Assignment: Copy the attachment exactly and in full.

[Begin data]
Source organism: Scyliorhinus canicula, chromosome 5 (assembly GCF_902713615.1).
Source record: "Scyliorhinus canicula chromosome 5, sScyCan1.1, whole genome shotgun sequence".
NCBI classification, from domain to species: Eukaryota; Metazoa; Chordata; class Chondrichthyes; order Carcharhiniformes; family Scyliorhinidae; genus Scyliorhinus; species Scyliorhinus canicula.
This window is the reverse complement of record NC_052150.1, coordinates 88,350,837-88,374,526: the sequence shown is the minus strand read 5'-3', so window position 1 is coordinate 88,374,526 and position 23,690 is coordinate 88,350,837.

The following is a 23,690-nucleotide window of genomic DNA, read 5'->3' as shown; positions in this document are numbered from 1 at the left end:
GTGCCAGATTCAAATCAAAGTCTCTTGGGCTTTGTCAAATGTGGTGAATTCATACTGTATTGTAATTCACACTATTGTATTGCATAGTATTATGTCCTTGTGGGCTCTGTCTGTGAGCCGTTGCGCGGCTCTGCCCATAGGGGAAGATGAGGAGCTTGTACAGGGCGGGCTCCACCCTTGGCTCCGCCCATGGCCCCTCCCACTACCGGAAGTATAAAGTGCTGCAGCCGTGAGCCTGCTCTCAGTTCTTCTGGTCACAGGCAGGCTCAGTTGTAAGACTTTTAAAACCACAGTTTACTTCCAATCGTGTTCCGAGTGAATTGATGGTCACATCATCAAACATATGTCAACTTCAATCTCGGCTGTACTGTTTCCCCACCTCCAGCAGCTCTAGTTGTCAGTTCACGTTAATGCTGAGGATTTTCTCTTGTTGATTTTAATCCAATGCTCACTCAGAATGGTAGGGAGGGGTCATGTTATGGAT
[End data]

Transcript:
Source organism: Scyliorhinus canicula, chromosome 5 (assembly GCF_902713615.1).
Source record: "Scyliorhinus canicula chromosome 5, sScyCan1.1, whole genome shotgun sequence".
NCBI classification, from domain to species: Eukaryota; Metazoa; Chordata; class Chondrichthyes; order Carcharhiniformes; family Scyliorhinidae; genus Scyliorhinus; species Scyliorhinus canicula.
This window is the reverse complement of record NC_052150.1, coordinates 88,350,837-88,374,526: the sequence shown is the minus strand read 5'-3', so window position 1 is coordinate 88,374,526 and position 23,690 is coordinate 88,350,837.

The following is a 23,690-nucleotide window of genomic DNA, read 5'->3' as shown; positions in this document are numbered from 1 at the left end:
GTGCCAGATTCAAATCAAAGTCTCTTGGGCTTTGTCAAATGTGGTGAATTCATACTGTATTGTAATTCACACTATTGTATTGCATAGTATTATGTCCTTGTGGGCTCTGTCTGTGAGCCGTTGCGCGGCTCTGCCCATAGGGGAAGATGAGGAGCTTGTACAGGGCGGGCTCCACCCTTGGCTCCGCCCATGGCCCCTCCCACTACCGGAAGTATAAAGTGCTGCAGCCGTGAGCCTGCTCTCAGTTCTTCTGGTCACAGGCAGGCTCAGTTGTAAGACTTTTAAAACCACAGTTTACTTCCAATCGTGTTCCGAGTGAATTGATGGTCACATCATCAAACATATGTCAACTTCAATCTCGGCTGTACTGTTTCCCCACCTCCAGCAGCTCTAGTTGTCAGTTCACGTTAATGCTGAGGATTTTCTCTTGTTGATTTTAATCCAATGCTCACTCAGAATGGTAGGGAGGGGTCATGTTATGGAT